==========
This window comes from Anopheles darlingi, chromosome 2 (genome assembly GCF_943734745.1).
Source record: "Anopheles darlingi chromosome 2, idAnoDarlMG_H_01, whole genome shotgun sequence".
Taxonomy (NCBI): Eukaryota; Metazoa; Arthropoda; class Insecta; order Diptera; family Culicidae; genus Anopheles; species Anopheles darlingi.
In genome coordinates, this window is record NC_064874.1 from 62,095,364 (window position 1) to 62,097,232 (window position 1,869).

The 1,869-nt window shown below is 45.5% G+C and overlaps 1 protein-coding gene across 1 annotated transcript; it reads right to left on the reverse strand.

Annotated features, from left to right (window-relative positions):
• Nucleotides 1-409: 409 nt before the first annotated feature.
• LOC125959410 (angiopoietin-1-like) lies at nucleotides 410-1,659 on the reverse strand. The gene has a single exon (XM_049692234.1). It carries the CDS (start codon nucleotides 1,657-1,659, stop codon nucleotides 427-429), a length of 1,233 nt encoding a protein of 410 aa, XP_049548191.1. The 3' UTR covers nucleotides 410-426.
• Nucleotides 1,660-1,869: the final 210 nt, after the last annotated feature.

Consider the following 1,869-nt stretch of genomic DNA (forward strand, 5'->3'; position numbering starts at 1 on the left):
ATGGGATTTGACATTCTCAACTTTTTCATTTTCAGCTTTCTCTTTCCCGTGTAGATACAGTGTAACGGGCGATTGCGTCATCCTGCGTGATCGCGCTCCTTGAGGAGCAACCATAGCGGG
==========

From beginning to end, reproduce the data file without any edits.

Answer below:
This window comes from Anopheles darlingi, chromosome 2 (genome assembly GCF_943734745.1).
Source record: "Anopheles darlingi chromosome 2, idAnoDarlMG_H_01, whole genome shotgun sequence".
Taxonomy (NCBI): Eukaryota; Metazoa; Arthropoda; class Insecta; order Diptera; family Culicidae; genus Anopheles; species Anopheles darlingi.
In genome coordinates, this window is record NC_064874.1 from 62,095,364 (window position 1) to 62,097,232 (window position 1,869).

The 1,869-nt window shown below is 45.5% G+C and overlaps 1 protein-coding gene across 1 annotated transcript; it reads right to left on the reverse strand.

Annotated features, from left to right (window-relative positions):
• Nucleotides 1-409: 409 nt before the first annotated feature.
• LOC125959410 (angiopoietin-1-like) lies at nucleotides 410-1,659 on the reverse strand. The gene has a single exon (XM_049692234.1). It carries the CDS (start codon nucleotides 1,657-1,659, stop codon nucleotides 427-429), a length of 1,233 nt encoding a protein of 410 aa, XP_049548191.1. The 3' UTR covers nucleotides 410-426.
• Nucleotides 1,660-1,869: the final 210 nt, after the last annotated feature.

Consider the following 1,869-nt stretch of genomic DNA (forward strand, 5'->3'; position numbering starts at 1 on the left):
ATGGGATTTGACATTCTCAACTTTTTCATTTTCAGCTTTCTCTTTCCCGTGTAGATACAGTGTAACGGGCGATTGCGTCATCCTGCGTGATCGCGCTCCTTGAGGAGCAACCATAGCGGG